Sunday, 15 April 2018

Recoverable schedules in database transaction

Recoverable schedules in database transaction


Recoverable schedules

A schedule is recoverable if every transaction in that schedule commits only after all the transactions whose changes they read have committed.

A schedule where, for each pair of transactions Ti and Tj, if Tj reads a data item previously written by Ti, then the commit operation of Ti precedes the commit operation of Tj.

For example, assume a schedule S with two transactions T1, and T2. If T2 consumes a data item written by T1 then T1 must commit before T2. If this happens then the schedule S is said to be recoverable schedule.

If a schedule should be recoverable, then there shouldn’t be any dirty reads [reading of uncommitted data].


Example:
Is the following transaction is recoverable or not?
Instruction
T1
T2
1
2
3
4
5
6
R(x)

W(y)

Commit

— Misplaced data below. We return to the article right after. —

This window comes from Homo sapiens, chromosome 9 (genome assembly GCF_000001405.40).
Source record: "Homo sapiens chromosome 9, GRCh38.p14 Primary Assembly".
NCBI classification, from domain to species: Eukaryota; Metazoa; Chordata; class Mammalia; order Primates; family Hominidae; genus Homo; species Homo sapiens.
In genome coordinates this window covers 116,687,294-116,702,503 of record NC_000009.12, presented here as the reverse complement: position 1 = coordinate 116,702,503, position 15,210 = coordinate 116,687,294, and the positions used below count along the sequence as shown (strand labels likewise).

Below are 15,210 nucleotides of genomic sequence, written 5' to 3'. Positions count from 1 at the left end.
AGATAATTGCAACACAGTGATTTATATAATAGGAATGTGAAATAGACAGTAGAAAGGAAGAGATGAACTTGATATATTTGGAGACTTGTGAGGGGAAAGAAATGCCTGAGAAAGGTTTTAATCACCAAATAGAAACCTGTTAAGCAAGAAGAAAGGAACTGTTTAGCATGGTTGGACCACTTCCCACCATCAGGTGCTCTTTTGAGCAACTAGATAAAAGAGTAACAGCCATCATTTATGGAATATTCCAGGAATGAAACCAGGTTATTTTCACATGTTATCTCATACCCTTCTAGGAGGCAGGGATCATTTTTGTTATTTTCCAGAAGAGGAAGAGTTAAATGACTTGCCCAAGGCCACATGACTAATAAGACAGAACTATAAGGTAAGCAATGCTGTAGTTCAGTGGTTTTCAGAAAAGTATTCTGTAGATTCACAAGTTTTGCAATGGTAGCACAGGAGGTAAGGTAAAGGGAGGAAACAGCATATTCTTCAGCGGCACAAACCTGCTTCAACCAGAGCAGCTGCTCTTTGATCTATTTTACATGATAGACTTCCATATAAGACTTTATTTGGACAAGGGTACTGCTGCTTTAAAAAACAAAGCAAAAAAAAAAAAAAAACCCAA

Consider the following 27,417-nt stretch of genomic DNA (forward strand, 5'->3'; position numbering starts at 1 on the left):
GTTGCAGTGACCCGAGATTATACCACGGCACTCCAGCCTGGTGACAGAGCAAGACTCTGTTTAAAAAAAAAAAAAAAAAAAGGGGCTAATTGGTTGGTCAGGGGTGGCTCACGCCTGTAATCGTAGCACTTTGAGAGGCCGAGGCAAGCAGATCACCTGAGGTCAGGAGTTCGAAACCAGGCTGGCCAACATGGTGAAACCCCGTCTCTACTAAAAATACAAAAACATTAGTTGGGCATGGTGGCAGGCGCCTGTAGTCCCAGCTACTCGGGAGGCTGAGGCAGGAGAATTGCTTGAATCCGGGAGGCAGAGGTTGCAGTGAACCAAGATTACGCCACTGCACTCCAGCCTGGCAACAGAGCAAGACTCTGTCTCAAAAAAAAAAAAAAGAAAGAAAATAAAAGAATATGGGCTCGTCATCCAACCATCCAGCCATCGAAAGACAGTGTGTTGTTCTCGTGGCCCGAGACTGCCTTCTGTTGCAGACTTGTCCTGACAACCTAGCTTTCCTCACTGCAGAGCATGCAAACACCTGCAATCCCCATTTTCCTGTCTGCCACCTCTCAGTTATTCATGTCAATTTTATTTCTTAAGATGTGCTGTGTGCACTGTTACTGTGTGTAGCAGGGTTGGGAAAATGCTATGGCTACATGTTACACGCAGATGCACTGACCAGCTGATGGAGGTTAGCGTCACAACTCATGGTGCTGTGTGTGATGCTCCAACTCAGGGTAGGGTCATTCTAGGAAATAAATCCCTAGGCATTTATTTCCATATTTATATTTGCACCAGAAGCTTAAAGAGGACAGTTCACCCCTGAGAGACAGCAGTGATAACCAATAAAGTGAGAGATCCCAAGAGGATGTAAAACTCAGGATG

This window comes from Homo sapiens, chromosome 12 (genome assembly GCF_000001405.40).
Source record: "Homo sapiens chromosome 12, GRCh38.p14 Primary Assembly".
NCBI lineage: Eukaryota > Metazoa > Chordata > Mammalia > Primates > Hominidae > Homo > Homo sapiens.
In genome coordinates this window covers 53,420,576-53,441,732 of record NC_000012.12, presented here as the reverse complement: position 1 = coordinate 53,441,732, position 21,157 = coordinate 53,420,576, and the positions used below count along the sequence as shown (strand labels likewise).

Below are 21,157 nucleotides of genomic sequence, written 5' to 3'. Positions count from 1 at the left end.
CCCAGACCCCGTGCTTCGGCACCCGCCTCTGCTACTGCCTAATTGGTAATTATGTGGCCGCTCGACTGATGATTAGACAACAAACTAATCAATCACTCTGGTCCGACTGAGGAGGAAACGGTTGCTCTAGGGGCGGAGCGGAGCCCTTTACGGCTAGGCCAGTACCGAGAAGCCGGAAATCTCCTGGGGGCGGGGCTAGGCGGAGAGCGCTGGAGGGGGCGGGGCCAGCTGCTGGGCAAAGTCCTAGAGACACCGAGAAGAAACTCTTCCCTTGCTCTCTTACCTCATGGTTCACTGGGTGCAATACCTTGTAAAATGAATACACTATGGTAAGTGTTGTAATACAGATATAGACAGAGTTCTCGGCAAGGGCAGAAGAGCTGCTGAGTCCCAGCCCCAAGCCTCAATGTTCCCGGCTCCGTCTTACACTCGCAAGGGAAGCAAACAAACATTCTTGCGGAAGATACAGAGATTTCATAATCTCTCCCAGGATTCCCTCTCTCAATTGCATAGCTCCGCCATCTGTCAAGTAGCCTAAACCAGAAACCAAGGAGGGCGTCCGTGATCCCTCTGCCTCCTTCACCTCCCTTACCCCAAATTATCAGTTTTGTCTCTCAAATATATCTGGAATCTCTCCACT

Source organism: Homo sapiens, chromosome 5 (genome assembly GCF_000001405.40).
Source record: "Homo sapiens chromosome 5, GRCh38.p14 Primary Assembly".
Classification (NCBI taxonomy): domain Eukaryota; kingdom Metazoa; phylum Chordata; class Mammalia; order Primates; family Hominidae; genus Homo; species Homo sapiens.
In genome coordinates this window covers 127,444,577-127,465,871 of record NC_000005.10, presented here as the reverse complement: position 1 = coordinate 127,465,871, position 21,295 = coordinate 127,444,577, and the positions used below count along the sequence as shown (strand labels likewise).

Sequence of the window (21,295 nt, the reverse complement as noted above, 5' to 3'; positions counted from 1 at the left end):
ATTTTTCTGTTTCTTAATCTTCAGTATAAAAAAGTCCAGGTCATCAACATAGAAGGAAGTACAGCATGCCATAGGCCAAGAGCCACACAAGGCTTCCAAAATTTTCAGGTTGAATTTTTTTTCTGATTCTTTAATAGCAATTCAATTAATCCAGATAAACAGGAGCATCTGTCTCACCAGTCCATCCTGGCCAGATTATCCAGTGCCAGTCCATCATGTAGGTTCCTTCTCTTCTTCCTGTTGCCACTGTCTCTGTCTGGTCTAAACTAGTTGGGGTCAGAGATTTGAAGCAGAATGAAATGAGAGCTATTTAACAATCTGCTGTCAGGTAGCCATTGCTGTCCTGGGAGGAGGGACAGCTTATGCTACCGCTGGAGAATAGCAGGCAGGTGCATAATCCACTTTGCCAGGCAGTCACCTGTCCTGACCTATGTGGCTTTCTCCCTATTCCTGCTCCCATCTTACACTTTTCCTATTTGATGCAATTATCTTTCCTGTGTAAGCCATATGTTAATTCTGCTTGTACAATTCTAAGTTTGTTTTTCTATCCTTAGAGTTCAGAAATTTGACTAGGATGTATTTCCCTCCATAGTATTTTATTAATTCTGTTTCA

R(x)

W(y)

Commit

This schedule is recoverable because there are no dirty reads. Here, T1 commits before T2 but T2 is not consuming any data that is written by T1. Hence, this schedule is recoverable. Also, the order of commit is not an issue as neither T1 nor T2 has consumed data written by the other transactions. 

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Recoverable schedules in concurrent schedules
what is recoverable schedule
define recoverable schedules
recoverable schedules example
how to identify a recoverable schedule
check for recoverability in concurrent schedules

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